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Lenders Modify 31,382 of 4 Million U.S. Home Loans


U.S. lenders permanently modified 31,382 of the 4 million mortgages targeted for loan relief under the Obama administration’s main foreclosure prevention plan through last month, the Treasury Department said today.

GMAC Mortgage Inc. completed 7,111 payment plans, more than any other servicer, the Treasury said today in a report. GMAC was followed by JPMorgan Chase & Co., which completed 4,302 modifications, and Ocwen Financial Corp. with 4,252.

More than 697,000 trial modifications had been started through the Making Home Affordable Program through November, up from about 650,994 in October, according to the department. Today was the first time the Treasury disclosed how few of those initial revisions had been converted to permanent mortgage relief, part of an effort begun last week to push lenders publicly for more action.

“Our challenge now is to keep the pressure on,” William Apgar, senior adviser for mortgage finance to the Housing and Urban Development Department, said today in a statement.

The three-year housing slump has wiped at least 28 percent of home values nationwide, government and industry data show. Almost 23 percent of homeowners in the third quarter owed more than their properties are worth, according to First American Core Logic, a real-estate data company in Santa Ana, California.

Falling Behind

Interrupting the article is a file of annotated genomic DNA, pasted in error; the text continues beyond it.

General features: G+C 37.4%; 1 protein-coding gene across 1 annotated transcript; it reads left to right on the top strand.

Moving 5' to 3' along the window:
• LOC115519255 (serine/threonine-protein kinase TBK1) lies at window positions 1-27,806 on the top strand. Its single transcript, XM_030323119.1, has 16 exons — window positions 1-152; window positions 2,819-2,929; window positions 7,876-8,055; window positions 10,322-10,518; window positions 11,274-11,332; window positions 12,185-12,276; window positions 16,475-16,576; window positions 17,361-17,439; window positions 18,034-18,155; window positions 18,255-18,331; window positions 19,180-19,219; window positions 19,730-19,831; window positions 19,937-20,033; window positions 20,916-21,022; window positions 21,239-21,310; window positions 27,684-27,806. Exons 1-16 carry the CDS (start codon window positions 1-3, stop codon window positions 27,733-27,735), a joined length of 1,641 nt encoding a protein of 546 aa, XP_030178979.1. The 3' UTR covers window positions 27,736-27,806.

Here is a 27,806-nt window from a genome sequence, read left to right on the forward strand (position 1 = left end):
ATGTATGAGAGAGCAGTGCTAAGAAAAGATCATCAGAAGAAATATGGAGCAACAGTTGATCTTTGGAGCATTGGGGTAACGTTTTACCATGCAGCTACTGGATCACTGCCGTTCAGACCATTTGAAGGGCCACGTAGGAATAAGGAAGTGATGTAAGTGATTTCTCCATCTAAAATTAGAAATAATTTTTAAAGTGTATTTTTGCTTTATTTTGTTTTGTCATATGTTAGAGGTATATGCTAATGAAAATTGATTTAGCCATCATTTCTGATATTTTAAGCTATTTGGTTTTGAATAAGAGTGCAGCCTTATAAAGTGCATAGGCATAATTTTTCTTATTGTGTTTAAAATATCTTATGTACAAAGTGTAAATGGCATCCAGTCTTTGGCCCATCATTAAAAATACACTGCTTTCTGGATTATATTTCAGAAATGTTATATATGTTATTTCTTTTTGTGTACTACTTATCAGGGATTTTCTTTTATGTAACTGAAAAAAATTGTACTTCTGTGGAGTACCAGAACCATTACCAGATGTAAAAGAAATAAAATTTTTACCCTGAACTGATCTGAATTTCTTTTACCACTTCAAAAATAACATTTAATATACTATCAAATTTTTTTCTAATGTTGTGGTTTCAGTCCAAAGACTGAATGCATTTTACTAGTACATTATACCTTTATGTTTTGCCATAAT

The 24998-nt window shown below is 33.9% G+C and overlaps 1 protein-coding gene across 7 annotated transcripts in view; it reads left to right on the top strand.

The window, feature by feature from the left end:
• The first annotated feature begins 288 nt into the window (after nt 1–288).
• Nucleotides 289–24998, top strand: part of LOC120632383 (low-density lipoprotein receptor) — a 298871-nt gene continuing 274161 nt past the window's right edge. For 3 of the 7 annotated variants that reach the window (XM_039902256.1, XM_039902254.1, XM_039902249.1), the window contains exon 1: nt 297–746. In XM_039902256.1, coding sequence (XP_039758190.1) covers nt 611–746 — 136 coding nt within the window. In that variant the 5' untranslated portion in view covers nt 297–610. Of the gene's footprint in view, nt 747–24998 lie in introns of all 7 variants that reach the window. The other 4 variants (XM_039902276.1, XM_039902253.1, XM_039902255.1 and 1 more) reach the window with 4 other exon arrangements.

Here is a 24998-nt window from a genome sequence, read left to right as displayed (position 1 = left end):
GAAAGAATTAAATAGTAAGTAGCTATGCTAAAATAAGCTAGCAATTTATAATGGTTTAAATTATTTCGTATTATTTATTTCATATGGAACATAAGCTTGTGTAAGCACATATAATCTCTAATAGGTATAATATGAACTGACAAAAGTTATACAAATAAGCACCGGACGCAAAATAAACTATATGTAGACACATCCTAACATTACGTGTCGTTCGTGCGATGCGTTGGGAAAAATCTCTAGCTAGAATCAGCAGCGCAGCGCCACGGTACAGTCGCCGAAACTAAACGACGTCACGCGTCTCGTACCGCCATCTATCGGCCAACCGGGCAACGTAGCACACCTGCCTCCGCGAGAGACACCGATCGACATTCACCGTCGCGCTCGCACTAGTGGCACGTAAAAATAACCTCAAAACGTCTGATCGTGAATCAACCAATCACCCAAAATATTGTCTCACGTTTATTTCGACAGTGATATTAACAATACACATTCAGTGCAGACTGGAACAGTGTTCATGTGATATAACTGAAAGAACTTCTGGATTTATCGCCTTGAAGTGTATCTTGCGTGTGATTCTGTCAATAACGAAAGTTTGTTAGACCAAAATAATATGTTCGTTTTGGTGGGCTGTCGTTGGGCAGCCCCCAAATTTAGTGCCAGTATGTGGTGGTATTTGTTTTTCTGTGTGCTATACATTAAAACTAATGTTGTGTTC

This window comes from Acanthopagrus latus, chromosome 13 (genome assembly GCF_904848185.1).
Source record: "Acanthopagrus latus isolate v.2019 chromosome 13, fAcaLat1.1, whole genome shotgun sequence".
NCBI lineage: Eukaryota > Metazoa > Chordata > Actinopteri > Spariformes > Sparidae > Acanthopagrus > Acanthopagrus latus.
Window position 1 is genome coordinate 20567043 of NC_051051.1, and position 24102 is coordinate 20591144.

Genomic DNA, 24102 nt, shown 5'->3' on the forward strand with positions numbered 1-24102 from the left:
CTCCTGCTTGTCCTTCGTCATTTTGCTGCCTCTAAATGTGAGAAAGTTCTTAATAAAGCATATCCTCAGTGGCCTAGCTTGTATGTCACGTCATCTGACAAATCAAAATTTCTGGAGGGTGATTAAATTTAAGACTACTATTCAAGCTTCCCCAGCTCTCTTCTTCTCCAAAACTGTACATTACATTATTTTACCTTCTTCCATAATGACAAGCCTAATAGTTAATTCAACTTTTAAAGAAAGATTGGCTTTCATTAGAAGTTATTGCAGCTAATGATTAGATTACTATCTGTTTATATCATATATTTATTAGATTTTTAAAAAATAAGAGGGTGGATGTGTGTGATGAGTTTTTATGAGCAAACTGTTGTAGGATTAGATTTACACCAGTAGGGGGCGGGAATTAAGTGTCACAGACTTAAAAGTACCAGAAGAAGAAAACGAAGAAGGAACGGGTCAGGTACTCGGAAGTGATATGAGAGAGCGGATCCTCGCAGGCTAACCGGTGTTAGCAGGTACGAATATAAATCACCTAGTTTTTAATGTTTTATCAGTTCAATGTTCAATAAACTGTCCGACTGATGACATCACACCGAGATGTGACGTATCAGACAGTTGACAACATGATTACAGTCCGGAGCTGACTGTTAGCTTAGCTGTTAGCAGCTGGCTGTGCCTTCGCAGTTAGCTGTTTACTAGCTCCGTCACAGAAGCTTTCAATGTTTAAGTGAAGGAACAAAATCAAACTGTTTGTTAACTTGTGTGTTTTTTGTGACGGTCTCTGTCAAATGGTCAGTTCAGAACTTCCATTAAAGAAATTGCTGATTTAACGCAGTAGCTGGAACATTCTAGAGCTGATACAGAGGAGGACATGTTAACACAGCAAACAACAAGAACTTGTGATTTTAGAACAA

A record 7.9 million U.S. homeowners fell behind on their mortgages in the third quarter, according to data from the Mortgage Bankers Association.

Bank of America Corp., the nation’s largest mortgage company, had 98 permanent modifications through November, among the fewest in the program. Citigroup Inc. converted Protected content into permanent plans, and Morgan Stanley’s Saxon Mortgage Services completed 42 modifications.

Fewer than 1.5 million of the 3.2 million homeowners estimated as eligible for mortgage relief by the Treasury actually qualify, Herb Allison, the Treasury’s assistant secretary for financial stability, told the House Financial Services Committee on Dec. 8.

The program was originally described as helping as many as 4 million borrowers at risk of foreclosure to negotiate lower payments by lengthening loan terms, reducing interest rates and making other changes to mortgage contracts.

Amherst Securities Group LP’s Laurie Goodman told Congress Dec. 8 that the loan-modification program is “destined to fail” because it doesn’t confront the real problem of negative home equity that is driving foreclosures.

“If policies continue to kick the can down the road -- working with a modification problem that does not address negative equity -- delinquencies will continue to spiral with no end in sight,” Goodman said.

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